This is a fairy tale with a difference from the bestselling author of "Wicked". When ten-year-old Dinah and her two siblings are trapped by a terrible storm, Cousin Gage keeps their spirits up with an unlikely story - tooth fairies live in warring colonies right in your neighbourhood. Dinah is sceptical at first, but when the real world seems ...
This is a fairy tale with a difference from the bestselling author of "Wicked". When ten-year-old Dinah and her two siblings are trapped by a terrible storm, Cousin Gage keeps their spirits up with an unlikely story - tooth fairies live in warring colonies right in your neighbourhood. Dinah is sceptical at first, but when the real world seems unbearable, stories told by candlelight have a way of coming true. Dinah starts to - wants to - believe. Don't we all?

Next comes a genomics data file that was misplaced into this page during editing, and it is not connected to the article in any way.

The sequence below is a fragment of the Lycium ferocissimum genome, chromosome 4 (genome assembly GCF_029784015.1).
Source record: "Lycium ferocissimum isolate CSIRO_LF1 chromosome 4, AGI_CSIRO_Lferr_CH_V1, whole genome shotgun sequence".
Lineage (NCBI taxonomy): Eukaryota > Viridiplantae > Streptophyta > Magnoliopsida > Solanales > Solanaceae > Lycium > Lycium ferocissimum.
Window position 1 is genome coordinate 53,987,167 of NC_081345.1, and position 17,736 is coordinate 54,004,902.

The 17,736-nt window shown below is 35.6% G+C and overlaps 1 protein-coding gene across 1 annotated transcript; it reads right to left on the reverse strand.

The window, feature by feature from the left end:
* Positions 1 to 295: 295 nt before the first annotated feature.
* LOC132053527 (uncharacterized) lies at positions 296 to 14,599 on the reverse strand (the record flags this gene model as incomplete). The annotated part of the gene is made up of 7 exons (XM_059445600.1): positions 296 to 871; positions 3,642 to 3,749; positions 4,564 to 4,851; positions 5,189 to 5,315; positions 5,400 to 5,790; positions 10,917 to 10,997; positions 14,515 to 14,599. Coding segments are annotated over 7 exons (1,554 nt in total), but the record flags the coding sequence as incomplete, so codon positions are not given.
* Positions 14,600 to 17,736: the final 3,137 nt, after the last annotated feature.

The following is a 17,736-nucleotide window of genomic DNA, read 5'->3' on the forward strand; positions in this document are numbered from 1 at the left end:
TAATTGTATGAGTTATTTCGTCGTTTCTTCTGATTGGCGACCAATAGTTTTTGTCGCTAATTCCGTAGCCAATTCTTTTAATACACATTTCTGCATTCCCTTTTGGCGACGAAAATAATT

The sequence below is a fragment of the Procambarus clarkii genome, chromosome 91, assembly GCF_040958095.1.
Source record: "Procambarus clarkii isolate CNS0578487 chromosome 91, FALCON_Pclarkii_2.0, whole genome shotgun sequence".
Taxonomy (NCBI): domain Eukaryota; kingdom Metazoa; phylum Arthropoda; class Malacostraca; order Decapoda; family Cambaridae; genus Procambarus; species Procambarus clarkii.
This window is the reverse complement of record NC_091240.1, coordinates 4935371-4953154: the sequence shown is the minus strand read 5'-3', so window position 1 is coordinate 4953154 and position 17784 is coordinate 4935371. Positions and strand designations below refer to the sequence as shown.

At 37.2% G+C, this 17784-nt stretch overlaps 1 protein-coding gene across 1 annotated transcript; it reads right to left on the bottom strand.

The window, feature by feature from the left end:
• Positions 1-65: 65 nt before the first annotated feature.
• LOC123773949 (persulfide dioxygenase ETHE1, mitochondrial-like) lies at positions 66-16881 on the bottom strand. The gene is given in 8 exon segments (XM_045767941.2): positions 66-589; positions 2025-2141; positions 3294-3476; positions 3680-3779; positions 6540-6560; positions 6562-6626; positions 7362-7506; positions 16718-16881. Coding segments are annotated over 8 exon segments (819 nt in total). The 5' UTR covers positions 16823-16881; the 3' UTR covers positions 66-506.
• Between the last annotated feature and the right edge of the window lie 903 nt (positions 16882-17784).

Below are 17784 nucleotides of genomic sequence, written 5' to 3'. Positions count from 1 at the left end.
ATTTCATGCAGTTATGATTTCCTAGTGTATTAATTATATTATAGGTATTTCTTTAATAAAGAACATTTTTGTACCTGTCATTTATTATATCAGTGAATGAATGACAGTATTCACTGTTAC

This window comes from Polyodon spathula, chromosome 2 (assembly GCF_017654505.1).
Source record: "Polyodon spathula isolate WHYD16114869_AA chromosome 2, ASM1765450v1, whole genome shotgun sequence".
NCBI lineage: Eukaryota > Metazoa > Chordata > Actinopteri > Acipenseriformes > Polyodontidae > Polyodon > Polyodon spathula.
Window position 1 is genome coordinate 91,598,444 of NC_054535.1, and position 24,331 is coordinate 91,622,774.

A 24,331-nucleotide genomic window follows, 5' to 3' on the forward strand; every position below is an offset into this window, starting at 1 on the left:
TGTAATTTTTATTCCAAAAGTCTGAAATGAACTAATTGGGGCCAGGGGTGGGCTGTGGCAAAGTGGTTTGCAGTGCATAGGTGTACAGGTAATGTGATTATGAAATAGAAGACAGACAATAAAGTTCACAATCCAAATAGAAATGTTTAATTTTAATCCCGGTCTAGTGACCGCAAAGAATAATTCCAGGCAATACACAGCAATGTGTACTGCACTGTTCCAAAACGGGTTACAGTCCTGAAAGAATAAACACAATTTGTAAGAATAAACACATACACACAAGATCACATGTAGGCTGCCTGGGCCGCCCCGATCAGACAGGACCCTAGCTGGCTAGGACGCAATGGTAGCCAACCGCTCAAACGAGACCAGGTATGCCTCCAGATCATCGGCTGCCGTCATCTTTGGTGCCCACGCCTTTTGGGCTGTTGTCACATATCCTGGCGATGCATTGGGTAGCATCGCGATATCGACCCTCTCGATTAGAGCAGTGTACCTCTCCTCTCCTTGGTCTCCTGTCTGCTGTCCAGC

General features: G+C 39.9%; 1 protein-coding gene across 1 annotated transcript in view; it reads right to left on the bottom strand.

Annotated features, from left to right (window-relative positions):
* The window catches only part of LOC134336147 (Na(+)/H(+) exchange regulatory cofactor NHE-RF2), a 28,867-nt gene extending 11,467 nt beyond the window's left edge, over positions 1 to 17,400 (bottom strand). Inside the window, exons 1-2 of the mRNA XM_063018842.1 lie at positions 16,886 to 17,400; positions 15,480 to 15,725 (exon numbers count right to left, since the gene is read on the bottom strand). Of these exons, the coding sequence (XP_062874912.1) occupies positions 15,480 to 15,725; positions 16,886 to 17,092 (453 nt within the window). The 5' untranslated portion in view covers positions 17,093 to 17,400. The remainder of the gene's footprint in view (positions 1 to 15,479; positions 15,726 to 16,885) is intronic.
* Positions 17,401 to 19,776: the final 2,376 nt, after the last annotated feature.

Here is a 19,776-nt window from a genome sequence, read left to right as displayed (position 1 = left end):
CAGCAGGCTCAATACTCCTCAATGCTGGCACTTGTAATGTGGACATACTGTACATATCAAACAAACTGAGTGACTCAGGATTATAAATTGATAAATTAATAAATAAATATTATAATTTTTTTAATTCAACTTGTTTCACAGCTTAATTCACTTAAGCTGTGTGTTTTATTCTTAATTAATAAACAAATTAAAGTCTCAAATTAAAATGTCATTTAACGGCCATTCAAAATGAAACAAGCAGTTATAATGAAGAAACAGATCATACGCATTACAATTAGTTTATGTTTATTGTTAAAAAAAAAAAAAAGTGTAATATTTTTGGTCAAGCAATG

Publishers Weekly, 2007-11-05 More ambitious than many of Maguire's (Leaping Beauty; Wicked) previous works, this novel combines the author's taste for the fairytale backstory with explorations of the values of storytelling. A contemporary narrative frame opens the book with a setting inspired by Hurricane Katrina: after a terrible storm brutalizes the region, the parents in a strict fundamentalist family have wagered outside, leaving their three children with rapidly diminishing supplies in the care of their 21-year-old English-teacher cousin, Gage. To divert them from their hunger and their anxiety, Gage spends an entire night telling them about a "skibberee" (tooth fairy) who grows up on its own and only by chance discovers that the presence of other skibbereen. Dense with allusion, metaphor and pun, Maguire's prose shines, compensating literary-minded readers for the slow start of the skibberee story. By the time the urgency of the skibberee story matches that of the framing tale, however, Maguire's agenda emerges in its complexity. Each of the characters takes a different approach to Gage's story: Dinah, the 10-year-old, needs the magic that Gage's tale delivers; her older brother claims to need to eschew its fancy, in favor of his parents' teachings about faith and reason; Gage needs story to exist; and the youngest, who celebrates her second birthday, needs the wish the story promises. Comic scenes, elaborate tableaux and suspenseful sequences will entertain readers who prefer more straightforward fiction, but those readers may be frustrated by the unresolved ending. Ages 10-13. (Oct.) Copyright 2007 Reed Business Information.
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